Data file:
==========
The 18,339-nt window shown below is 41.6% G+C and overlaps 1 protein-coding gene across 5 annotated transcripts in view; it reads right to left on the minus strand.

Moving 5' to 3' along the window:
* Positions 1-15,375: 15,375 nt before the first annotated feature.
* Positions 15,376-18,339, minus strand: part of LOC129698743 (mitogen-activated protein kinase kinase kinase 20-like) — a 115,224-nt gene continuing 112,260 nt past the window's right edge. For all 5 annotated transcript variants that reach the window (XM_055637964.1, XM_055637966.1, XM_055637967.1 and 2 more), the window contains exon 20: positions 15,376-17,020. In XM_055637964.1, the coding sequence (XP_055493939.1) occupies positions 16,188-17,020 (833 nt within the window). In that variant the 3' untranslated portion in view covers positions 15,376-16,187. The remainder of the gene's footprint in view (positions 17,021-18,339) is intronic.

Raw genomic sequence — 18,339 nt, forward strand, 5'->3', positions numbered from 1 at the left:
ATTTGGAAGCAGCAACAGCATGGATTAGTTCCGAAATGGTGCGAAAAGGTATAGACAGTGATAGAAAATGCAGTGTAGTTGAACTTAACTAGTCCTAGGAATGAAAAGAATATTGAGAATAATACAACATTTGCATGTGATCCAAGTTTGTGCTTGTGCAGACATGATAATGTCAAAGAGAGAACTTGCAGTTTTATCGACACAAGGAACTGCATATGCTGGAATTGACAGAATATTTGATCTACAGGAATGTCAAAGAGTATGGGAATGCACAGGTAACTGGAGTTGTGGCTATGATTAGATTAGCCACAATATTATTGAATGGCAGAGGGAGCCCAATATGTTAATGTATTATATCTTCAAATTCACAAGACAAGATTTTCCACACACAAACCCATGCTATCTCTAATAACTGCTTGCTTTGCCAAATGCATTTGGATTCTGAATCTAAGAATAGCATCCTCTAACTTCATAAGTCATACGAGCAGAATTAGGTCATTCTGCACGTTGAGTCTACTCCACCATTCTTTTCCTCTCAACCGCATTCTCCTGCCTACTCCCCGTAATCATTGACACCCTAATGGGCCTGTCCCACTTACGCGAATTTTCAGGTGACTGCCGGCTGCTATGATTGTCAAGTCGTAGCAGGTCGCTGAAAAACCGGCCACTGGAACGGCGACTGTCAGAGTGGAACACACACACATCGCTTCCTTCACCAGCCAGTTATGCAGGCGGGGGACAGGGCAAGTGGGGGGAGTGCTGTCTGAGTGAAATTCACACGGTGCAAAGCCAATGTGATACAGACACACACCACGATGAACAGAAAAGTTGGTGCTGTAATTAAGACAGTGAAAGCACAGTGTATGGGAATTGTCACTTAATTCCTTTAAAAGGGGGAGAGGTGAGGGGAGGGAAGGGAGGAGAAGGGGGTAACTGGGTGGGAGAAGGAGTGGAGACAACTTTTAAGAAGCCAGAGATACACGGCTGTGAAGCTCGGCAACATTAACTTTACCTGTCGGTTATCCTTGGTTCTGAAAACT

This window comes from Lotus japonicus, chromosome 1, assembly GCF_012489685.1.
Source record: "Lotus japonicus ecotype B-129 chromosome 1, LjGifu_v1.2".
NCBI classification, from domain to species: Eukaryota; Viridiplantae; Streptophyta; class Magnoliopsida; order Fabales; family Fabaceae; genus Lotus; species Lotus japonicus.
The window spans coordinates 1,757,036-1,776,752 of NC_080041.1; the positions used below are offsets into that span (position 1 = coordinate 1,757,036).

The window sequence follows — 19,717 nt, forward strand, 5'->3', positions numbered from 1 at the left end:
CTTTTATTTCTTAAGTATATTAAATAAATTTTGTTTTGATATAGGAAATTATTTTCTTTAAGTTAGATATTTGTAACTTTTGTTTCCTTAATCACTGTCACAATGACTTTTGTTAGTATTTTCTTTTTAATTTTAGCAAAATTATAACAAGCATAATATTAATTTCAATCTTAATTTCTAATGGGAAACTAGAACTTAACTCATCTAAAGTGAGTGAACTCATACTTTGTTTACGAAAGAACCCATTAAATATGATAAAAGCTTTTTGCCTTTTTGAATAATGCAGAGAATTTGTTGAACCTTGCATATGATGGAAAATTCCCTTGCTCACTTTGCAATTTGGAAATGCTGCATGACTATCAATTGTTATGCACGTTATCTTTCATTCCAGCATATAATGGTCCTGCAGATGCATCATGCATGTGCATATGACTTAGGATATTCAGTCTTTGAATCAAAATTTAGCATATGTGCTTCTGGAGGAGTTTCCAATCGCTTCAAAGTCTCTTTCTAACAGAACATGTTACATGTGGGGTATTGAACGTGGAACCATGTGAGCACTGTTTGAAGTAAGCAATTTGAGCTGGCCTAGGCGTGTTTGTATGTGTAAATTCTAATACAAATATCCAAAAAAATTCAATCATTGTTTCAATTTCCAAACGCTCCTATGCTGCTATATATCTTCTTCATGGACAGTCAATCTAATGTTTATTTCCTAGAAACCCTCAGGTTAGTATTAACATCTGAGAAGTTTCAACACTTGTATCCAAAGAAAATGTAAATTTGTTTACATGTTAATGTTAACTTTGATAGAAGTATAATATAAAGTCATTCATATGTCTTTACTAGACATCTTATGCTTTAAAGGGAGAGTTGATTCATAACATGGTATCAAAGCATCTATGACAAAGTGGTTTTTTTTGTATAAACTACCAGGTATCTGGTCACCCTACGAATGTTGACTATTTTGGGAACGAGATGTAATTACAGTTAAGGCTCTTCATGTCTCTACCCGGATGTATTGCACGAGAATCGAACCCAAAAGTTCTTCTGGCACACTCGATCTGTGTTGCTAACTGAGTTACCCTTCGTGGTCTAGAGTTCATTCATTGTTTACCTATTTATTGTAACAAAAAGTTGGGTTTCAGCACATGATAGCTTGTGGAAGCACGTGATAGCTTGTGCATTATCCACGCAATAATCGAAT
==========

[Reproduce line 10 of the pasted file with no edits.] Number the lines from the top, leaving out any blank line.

The window spans coordinates 1,757,036-1,776,752 of NC_080041.1; the positions used below are offsets into that span (position 1 = coordinate 1,757,036).